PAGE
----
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RE-POSITIONING PRACTICE

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RE-POSITIONING PRACTICE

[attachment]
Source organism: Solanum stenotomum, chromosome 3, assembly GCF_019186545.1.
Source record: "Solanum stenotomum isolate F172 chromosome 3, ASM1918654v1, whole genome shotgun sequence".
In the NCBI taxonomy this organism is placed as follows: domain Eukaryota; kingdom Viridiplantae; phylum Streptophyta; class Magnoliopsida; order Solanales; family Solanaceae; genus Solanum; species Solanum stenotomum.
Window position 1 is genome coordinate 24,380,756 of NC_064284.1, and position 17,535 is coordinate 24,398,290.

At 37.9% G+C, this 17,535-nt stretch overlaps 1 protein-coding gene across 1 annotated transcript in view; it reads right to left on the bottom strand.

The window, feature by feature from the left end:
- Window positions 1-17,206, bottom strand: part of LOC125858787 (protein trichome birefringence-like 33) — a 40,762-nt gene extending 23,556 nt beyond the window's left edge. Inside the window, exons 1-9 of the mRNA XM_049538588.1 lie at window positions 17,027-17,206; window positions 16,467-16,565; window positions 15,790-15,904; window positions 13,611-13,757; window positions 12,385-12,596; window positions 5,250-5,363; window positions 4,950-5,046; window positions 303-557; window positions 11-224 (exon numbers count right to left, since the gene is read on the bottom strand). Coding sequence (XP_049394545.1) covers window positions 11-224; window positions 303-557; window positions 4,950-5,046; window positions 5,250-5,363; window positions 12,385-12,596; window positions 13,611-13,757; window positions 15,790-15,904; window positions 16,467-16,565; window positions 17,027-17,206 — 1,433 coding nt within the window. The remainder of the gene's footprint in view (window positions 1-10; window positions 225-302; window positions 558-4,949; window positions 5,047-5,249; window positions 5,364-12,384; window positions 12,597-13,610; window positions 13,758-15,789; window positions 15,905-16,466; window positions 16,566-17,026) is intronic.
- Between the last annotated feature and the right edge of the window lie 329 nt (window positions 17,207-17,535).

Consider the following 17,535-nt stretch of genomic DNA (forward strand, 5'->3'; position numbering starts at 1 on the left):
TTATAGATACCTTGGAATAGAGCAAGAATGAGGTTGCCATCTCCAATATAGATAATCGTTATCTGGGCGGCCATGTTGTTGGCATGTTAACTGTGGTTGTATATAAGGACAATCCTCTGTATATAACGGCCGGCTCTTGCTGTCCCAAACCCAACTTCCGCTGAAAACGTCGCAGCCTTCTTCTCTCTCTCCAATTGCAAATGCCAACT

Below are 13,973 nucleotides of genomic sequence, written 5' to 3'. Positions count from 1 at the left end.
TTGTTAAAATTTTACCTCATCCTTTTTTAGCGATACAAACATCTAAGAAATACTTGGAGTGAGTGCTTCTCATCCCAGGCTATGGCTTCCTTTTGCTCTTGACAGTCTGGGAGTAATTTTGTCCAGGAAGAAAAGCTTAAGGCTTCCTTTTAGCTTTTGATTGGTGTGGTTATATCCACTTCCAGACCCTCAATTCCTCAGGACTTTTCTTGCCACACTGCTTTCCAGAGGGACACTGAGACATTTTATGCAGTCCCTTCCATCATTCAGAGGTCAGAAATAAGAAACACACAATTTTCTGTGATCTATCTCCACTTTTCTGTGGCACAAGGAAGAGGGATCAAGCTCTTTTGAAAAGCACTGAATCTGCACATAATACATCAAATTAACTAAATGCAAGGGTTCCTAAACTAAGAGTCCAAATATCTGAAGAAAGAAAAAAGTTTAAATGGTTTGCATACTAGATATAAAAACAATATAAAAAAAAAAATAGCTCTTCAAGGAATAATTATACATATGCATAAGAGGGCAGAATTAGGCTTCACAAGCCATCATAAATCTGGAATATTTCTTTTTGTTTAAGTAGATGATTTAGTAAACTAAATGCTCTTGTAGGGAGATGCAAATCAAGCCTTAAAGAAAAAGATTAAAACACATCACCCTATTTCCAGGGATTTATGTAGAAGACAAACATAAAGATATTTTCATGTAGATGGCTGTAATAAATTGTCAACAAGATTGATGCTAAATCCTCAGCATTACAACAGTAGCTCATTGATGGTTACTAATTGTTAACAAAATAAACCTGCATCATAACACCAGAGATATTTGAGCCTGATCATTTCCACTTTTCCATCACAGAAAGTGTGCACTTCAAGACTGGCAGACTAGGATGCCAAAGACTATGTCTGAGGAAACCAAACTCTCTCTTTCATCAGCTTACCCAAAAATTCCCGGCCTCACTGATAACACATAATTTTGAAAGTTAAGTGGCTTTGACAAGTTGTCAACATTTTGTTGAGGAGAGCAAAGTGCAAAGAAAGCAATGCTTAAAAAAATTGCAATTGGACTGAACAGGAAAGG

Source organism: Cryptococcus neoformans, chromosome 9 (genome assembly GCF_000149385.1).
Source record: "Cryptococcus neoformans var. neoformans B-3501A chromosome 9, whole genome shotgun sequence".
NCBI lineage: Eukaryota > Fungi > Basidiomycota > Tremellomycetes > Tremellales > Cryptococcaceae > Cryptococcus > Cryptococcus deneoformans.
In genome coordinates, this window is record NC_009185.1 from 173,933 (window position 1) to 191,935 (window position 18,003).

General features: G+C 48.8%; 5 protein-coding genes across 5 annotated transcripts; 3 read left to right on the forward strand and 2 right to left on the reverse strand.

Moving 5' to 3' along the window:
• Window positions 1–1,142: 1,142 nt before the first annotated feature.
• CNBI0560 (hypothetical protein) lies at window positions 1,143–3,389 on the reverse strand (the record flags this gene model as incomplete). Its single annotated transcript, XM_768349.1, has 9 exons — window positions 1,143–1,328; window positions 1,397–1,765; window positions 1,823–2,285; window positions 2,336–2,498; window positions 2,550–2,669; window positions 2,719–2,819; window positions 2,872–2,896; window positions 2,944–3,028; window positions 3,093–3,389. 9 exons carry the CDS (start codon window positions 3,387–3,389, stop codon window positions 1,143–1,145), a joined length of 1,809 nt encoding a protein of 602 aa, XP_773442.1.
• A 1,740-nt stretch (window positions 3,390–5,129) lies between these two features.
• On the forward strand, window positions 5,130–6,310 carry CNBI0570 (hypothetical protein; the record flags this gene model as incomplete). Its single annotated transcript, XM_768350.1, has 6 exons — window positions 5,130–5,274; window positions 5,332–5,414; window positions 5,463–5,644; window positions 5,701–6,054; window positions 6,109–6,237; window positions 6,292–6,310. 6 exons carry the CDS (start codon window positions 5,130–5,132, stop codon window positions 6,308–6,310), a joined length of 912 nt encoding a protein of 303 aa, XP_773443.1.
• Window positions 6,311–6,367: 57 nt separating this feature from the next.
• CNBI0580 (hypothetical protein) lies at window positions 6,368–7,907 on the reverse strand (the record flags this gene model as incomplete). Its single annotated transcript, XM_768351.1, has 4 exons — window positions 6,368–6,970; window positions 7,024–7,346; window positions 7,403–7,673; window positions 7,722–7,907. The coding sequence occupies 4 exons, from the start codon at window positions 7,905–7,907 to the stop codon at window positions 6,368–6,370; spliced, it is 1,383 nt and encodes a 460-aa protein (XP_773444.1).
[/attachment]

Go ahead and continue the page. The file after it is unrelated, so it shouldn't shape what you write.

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  RE-POSITIONING PRACTICE This paper is the final draft, prepared for the Proceedings InSEA 2019 World Congress “Making - Place, Indigenize, Identity, Experiment”University of British Columbia, Vancouver, Canada, July 2019(Open Access publication is due in autumn, 2019)Copyright: Roxane PermarNo permission is given to use extracts from this paper. Re-positioning Practice Through Virtual Teaching for Socially Engaged Art Roxane Permar Centre for Rural Creativity, Shetland College, University of the Highlands and Islands   This paper considers virtual education not only as a means of pedagogical innovation for the field of social art practice but equally as a means for socially engaged artists to open new spaces for understanding art making, place and space. Virtuality facilitates innovation in the delivery of social art  practice at the University of the Highlands and Islands and fosters experimental approaches to teaching  practice compared with similar, but non-virtual,  postgraduate programmes in this field. The new technologies of the late 20th and early 21st centuries have impacted significantly on the ways artists, teachers and researchers work from remotely situated communities such as those in the Highlands and Islands, allowing them to engage more readily with peers as well as professional and educational contexts nationally and internationally. Figure 1.  The Virtual Symposium, Shetland College University of the Highlands and Islands (2014). This event was created for the pilot research project, Networked Learning for Participatory Practices.  RE-POSITIONING PRACTICEThe feasibility of virtual tools to teach participatory forms of visual art practice and promote connectivity among students, lecturers and professional arts practitioners in the Highlands and Islands was tested through an Artworks Scotland pilot research project in which new undergraduate and  postgraduate elective modules in socially engaged art practice were developed at the University of the Highlands and Islands. (Permar, 2014) Research findings from this project and subsequent teaching experience show that virtual tools can indeed be used to teach effectively the practical skills and qualities students need to practice socially engaged art as well as promote connectivity among students, foster a community of practice and facilitate networks locally, nationally and internationally. Synchronous technologies proved the most effective form of distance learning for students in this field, specifically the opportunity for live discussion with each other in seminars and the opportunity for virtual symposia. The research findings directly informed the development of the Master’s  programme Art and Social Practice. This programme, which commenced in 2017, is specifically designed for full virtual delivery and has attracted students who live “on the edge” whether through geography, mobility issues or a Figure 2. Islands With Views,  Mary Carol Souness, MA Art and Social Practice,  RE-POSITIONING PRACTICEdesire to take risks. The programme provides access to advanced study for students in the Highlands and Islands who have previously not been able to study at this level without leaving the region. Additionally the programme attracts students who live and work in similarly remote or rural locations  both in Scotland and throughout the rest of the world. Students currently range in age from twenty-five to sixty-nine years old. Synchronous technologies, used in combination with vle and other virtual communication tools, are well suited to teaching the subject of socially engaged art practice as they create a community and  place students within a framework that mirrors participatory projects where the participant is placed at the centre. Furthermore, virtual tools require an emphasis on learning rather than teaching and acknowledge that learning is social. (Stiles 2007) While virtual teaching demands re-appraisal of teaching methods, fundamentals of best teaching and learning practices employed in real life apply to virtual teaching, too. Thus the emphasis on active learning, including student-centred learning, students learning from each other and learning by doing, is as effective in virtual education as in real life. Conventional one-to-one tutorials as practiced in art and design higher education in the United Kingdom remain central to virtual teaching, too, although play a more significant role in helping to build relationships with lecturers by breaking down virtual barriers and providing reassurance in addition to academic support. Despite some overlap in teaching and learning practices, the virtual experience is, of course, significantly different from face-to-face teaching and learning in real life. Students can initially feel isolated, and the combination of new course material with the new virtual way of learning (for the  RE-POSITIONING PRACTICEmajority) can be overwhelming, creating confusion, self-doubt and panic. Without the benefit of chance encounters, such as in a hallway, canteen or residence hall, or even five minutes after a seminar, students can accumulate unspoken anxieties which can undermine their confidence. For lecturers it is difficult to gauge student engagement without seeing the physical nuances we sense in real life through  body language because everyone is only visible from shoulders upward, or their image may be blurred through pixelation, and their vocal responses be delayed by slow broadband speeds. The programme actively nurtures open communication with students. Feedback sessions are held on a regular basis. Each full and part-time cohort has a student representative who takes their views to Programme Committees. By listening to students, who are the experts in their virtual learning experience, new systems have been regularly implemented to address challenges as they arise. Early examples include a buddy system, study groups, and collaborative learning all of which enable students to get to know each other, fostering cohesion among the dispersed cohort and encouraging a sense of  belonging. Students are surprised by how quickly they bond and develop a sense of belonging to the  programme and university. Students also have their own video conference space where they can meet at any time to chat, study collaboratively or test virtual presentations. Students are encouraged to take initiative and share. They have set up collaborative projects, mini-residencies and their own ways of communicating, using various forms of private networking through social media, telephone and postal communications. In response to challenges presented by virtuality, new pedagogical approaches have been developed which have enhanced internationalisation of practice, inter-disciplinarity, and re-thinking of  RE-POSITIONING PRACTICEthe field of socially engaged art practice. A huge benefit of virtuality includes the ability to attract students nationally and internationally without geographical limitations. By using virtual tools students can study from anywhere in the world including remote, sparsely populated areas. Equally lecturers, guest speakers and mentors contribute to the programme from diverse locations. To date students have met and worked with people from throughout the UK, India, North America, Europe and Australia,  promoting greater recognition and understanding of cultural, social and political distinctions and commonalities. This internationalisation introduces different challenges that require re-thinking of course content, assignments, and language used in assessment criteria, feedback and teaching practices. For many students two events form the highlights of their studies in art and social  practice, the annual Virtual Symposium and the Winter School (  Figure 3) . Both events were initiated to provide enhanced learning opportunities for students. The Winter School  provides an optional residential opportunity for students to meet in real life, focussing on the university’s local region by rotating locations annually. Students lead and attend practical workshops, meet local professionals and visit regional organisations as well as engage in virtual seminars with students who cannot attend in person. Figure 3.  The Winter School, MA Art and Social Practice. University of the Highlands and Islands (2018). Students and lecturers visited Saxa Vord, Unst, Shetland Islands (2018). Photo © Roxane Permar